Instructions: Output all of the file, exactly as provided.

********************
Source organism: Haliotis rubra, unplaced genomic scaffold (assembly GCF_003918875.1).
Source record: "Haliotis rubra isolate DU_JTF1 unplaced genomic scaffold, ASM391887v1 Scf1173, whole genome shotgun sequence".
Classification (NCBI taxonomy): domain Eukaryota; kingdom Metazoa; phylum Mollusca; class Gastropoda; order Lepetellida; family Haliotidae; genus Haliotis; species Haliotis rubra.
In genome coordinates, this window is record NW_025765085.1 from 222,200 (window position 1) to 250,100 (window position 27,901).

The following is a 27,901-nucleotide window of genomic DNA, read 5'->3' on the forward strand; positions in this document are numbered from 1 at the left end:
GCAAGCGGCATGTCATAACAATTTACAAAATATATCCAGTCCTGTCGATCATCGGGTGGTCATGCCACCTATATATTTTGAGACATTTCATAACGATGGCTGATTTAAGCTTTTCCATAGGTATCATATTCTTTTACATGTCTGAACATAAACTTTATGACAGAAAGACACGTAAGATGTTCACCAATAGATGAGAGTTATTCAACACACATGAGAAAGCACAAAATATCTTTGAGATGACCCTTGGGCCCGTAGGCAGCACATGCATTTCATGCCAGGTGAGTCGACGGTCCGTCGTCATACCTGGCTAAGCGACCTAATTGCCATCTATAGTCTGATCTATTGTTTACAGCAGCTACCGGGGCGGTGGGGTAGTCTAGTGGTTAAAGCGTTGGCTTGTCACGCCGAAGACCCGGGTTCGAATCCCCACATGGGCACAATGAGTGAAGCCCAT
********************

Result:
Source organism: Haliotis rubra, unplaced genomic scaffold (assembly GCF_003918875.1).
Source record: "Haliotis rubra isolate DU_JTF1 unplaced genomic scaffold, ASM391887v1 Scf1173, whole genome shotgun sequence".
Classification (NCBI taxonomy): domain Eukaryota; kingdom Metazoa; phylum Mollusca; class Gastropoda; order Lepetellida; family Haliotidae; genus Haliotis; species Haliotis rubra.
In genome coordinates, this window is record NW_025765085.1 from 222,200 (window position 1) to 250,100 (window position 27,901).

The following is a 27,901-nucleotide window of genomic DNA, read 5'->3' on the forward strand; positions in this document are numbered from 1 at the left end:
GCAAGCGGCATGTCATAACAATTTACAAAATATATCCAGTCCTGTCGATCATCGGGTGGTCATGCCACCTATATATTTTGAGACATTTCATAACGATGGCTGATTTAAGCTTTTCCATAGGTATCATATTCTTTTACATGTCTGAACATAAACTTTATGACAGAAAGACACGTAAGATGTTCACCAATAGATGAGAGTTATTCAACACACATGAGAAAGCACAAAATATCTTTGAGATGACCCTTGGGCCCGTAGGCAGCACATGCATTTCATGCCAGGTGAGTCGACGGTCCGTCGTCATACCTGGCTAAGCGACCTAATTGCCATCTATAGTCTGATCTATTGTTTACAGCAGCTACCGGGGCGGTGGGGTAGTCTAGTGGTTAAAGCGTTGGCTTGTCACGCCGAAGACCCGGGTTCGAATCCCCACATGGGCACAATGAGTGAAGCCCAT